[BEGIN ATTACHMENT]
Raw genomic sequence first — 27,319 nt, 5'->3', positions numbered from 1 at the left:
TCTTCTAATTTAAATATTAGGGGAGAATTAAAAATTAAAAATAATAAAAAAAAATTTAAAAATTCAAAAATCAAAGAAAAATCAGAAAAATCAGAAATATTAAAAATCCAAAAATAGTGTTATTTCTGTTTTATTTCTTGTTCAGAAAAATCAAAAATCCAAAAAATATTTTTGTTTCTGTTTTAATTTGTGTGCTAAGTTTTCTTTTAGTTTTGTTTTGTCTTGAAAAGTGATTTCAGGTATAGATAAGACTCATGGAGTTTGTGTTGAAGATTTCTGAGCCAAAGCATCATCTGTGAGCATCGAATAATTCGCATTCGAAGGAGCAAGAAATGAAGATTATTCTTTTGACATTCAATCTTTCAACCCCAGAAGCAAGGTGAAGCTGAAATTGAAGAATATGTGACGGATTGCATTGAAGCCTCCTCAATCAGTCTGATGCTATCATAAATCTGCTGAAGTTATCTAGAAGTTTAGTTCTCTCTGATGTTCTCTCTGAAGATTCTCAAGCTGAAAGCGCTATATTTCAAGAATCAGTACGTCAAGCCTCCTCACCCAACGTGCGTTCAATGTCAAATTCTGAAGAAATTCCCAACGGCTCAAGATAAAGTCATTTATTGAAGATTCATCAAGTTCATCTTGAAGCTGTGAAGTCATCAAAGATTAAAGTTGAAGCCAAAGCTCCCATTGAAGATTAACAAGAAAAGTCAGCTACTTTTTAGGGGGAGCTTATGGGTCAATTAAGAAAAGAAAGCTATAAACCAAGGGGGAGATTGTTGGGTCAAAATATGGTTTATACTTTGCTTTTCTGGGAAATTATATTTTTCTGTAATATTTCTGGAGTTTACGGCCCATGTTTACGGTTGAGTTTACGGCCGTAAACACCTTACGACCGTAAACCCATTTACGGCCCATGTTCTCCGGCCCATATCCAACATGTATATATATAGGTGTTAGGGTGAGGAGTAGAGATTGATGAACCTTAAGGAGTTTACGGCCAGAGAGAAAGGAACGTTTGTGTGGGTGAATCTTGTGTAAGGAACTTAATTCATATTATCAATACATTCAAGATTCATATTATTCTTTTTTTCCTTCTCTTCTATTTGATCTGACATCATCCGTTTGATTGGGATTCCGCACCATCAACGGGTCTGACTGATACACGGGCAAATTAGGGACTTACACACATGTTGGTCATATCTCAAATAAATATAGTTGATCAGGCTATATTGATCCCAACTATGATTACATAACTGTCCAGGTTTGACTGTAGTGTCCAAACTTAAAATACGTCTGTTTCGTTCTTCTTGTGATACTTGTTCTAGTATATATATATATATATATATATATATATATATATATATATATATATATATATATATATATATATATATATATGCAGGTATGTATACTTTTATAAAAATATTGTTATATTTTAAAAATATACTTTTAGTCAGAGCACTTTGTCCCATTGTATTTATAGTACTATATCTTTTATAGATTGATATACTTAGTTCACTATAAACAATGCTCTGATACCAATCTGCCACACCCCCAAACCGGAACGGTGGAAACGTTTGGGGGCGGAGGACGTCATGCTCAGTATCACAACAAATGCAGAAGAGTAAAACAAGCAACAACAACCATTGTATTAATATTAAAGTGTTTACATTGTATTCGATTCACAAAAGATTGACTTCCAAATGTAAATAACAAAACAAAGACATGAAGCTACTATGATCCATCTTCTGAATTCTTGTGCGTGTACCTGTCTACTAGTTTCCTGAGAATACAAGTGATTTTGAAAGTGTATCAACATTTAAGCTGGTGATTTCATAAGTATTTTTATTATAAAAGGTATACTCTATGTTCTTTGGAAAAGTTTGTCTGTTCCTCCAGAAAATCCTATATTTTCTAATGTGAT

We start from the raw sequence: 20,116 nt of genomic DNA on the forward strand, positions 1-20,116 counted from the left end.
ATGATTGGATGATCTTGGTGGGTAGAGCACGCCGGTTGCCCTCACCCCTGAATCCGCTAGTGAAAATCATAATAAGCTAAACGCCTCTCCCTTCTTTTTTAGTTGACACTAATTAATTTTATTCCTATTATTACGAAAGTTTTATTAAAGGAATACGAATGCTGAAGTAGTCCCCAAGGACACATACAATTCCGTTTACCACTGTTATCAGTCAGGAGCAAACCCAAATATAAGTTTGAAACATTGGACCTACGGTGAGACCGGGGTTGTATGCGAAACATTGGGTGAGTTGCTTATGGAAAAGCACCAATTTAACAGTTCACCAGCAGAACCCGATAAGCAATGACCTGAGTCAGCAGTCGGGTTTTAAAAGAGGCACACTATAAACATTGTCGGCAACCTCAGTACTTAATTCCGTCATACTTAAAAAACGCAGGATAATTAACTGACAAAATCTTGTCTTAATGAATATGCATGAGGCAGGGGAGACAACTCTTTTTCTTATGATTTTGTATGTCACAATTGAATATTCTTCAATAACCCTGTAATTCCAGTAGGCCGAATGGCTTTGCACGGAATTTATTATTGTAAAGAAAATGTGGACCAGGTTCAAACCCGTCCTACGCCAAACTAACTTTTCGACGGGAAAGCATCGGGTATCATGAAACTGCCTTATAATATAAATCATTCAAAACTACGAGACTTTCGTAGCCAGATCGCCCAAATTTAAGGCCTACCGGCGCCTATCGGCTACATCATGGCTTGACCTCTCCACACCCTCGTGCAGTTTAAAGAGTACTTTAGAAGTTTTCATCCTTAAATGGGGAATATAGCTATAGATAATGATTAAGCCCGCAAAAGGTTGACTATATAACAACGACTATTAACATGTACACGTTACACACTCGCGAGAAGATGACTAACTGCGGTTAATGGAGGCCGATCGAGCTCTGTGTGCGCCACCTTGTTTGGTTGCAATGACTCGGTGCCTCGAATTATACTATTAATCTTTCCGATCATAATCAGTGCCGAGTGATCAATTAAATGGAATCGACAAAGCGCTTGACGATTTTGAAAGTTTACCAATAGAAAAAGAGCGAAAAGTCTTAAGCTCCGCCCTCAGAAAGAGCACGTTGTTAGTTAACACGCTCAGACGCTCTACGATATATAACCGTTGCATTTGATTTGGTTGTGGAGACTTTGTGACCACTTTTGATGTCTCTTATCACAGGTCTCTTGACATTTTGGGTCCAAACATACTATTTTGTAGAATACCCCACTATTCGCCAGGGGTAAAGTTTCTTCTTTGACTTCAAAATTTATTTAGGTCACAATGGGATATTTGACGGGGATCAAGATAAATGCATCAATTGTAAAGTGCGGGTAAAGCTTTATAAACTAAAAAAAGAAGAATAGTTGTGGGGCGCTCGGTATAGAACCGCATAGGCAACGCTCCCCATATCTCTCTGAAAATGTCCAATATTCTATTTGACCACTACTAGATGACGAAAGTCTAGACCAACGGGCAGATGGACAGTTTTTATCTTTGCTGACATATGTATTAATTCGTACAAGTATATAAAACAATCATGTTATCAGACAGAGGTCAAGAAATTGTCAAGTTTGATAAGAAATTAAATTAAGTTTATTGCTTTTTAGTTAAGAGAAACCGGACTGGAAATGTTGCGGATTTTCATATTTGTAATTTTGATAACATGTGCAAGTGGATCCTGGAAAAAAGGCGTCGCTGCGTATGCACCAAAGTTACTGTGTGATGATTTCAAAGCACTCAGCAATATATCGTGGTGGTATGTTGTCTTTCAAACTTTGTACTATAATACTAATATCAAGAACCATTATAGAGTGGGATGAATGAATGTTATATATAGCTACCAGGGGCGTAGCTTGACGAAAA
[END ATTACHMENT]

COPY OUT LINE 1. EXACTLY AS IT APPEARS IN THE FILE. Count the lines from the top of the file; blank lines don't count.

Raw genomic sequence first — 27,319 nt, 5'->3', positions numbered from 1 at the left: